The Northwest Territories population of 42,000 people is spread out among the territory’s 33 communities. About half of the population resides in the capital city of Yellowknife. But outside that, 90 per cent of NWT’s other 32 communities are aboriginal ones, often in remote locations.
“People want to live in their home community and they need a way to earn income,” Todd says. “That’s where their families are, that’s where they’re being educated.
“From both a cultural and an economic point of view, arts and fine crafts are important. They help pass culture from generation to generation.
“They’re economically important because it brings a lot of cash into communities that otherwise don’t have a lot of opportunities there. If you can create something with arts and fine crafts and also create opportunities in a traditional economy, those things together can generate a fair amount of cash income.”
Nunavut’s Karen Kabloona agrees. Arts and crafts continue to bring in around $23- million annually into Nunavut’s economy. And while the government welcomes mining and resource development for the employment opportunities they provide, she says maintaining an arts and crafts industry is equally important in order to provide the predominantly Inuit population of the territory an important choice.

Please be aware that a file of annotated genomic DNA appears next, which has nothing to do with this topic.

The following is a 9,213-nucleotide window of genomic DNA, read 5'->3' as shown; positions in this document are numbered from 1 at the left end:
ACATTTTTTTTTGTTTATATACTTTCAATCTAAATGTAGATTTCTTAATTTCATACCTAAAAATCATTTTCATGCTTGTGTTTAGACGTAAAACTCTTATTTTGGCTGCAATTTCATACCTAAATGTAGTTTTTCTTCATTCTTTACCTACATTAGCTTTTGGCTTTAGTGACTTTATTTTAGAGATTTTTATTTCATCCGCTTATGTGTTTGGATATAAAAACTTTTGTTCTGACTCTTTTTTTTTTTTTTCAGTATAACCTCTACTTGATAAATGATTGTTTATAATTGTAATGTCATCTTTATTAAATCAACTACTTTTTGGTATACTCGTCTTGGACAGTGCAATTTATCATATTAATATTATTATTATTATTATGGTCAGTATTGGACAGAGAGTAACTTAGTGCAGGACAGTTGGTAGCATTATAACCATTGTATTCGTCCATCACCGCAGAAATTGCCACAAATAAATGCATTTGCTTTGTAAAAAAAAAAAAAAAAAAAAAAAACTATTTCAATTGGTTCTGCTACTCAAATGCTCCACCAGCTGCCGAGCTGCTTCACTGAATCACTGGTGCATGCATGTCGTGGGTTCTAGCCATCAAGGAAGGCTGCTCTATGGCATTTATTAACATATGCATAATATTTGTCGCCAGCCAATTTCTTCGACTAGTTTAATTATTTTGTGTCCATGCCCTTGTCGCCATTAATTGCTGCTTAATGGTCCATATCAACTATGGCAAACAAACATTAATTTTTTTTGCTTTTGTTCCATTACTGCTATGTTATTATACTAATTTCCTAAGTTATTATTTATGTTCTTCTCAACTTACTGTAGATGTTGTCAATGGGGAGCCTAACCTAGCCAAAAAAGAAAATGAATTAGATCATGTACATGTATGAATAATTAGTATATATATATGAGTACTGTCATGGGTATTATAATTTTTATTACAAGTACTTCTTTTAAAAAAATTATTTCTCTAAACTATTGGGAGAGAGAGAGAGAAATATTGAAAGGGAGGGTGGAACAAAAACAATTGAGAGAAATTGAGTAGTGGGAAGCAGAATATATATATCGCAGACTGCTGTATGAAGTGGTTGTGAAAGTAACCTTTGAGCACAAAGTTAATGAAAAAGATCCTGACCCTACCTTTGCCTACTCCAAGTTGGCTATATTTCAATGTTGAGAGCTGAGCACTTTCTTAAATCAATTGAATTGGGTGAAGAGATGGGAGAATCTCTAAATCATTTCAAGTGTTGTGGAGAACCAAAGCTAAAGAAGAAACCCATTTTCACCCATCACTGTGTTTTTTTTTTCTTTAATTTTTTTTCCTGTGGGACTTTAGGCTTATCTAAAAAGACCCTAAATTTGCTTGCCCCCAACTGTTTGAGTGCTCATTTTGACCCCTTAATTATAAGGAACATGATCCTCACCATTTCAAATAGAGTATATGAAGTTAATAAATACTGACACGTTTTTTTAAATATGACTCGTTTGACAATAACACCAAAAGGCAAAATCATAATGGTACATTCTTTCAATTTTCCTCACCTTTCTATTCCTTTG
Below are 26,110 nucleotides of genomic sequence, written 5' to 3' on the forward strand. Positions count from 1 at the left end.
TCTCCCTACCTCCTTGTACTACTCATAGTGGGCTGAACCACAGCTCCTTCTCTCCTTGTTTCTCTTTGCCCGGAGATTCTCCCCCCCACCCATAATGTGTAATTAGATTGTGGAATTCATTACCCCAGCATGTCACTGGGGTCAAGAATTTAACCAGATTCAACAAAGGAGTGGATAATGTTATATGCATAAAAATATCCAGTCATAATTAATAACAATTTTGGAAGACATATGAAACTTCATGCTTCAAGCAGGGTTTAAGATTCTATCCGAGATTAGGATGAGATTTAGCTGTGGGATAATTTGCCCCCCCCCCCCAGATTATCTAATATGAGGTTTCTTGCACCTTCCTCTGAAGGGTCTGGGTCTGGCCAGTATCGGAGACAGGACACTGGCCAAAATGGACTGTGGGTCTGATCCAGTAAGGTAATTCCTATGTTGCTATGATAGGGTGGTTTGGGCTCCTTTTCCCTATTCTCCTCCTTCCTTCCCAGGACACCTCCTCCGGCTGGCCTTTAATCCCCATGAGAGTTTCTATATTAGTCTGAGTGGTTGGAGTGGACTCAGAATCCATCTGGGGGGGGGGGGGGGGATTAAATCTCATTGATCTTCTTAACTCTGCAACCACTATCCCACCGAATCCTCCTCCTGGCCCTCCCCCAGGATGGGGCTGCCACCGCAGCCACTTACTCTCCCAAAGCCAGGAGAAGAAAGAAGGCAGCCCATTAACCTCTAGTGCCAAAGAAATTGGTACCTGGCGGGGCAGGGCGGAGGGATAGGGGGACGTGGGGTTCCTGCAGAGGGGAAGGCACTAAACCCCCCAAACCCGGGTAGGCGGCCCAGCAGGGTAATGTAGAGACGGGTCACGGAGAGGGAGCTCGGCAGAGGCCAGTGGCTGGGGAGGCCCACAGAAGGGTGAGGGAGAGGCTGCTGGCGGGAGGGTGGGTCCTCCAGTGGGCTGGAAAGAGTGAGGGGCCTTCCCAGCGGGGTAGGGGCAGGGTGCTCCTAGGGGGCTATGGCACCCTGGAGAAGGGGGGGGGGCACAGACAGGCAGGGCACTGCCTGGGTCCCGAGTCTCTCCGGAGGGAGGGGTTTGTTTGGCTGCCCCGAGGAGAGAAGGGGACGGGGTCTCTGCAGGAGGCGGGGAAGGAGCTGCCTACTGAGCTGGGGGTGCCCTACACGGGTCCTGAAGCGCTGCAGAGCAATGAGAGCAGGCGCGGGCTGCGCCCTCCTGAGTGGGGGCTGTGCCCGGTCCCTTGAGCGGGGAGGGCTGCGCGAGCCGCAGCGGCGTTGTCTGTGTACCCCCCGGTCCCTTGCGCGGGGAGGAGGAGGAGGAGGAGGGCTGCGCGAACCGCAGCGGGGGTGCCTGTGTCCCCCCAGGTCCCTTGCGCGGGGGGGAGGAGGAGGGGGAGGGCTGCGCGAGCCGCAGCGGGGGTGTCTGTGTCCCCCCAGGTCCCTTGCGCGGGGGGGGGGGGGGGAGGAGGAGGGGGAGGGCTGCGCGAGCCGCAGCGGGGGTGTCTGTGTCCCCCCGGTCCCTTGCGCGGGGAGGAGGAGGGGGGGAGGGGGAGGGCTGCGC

“It suits our Inuit lifestyles,” Kabloona says of the flexibility arts and crafts production gives producers to schedule their work outside of hunting season. “It’s especially important in our smaller communities where there’s limited industrial options or office work and where people may want to maintain a traditional lifestyle and spend more time out on the land.”
“We’ll continue investing in arts and crafts because it’s a vehicle for cultural expression, cultural identity. It’s good for the soul. It’s good for tourism. There’s a lot of very good reasons to continue to invest in arts and crafts besides that it’s an important industry for people that chose not to work in mining or other industries or for government.”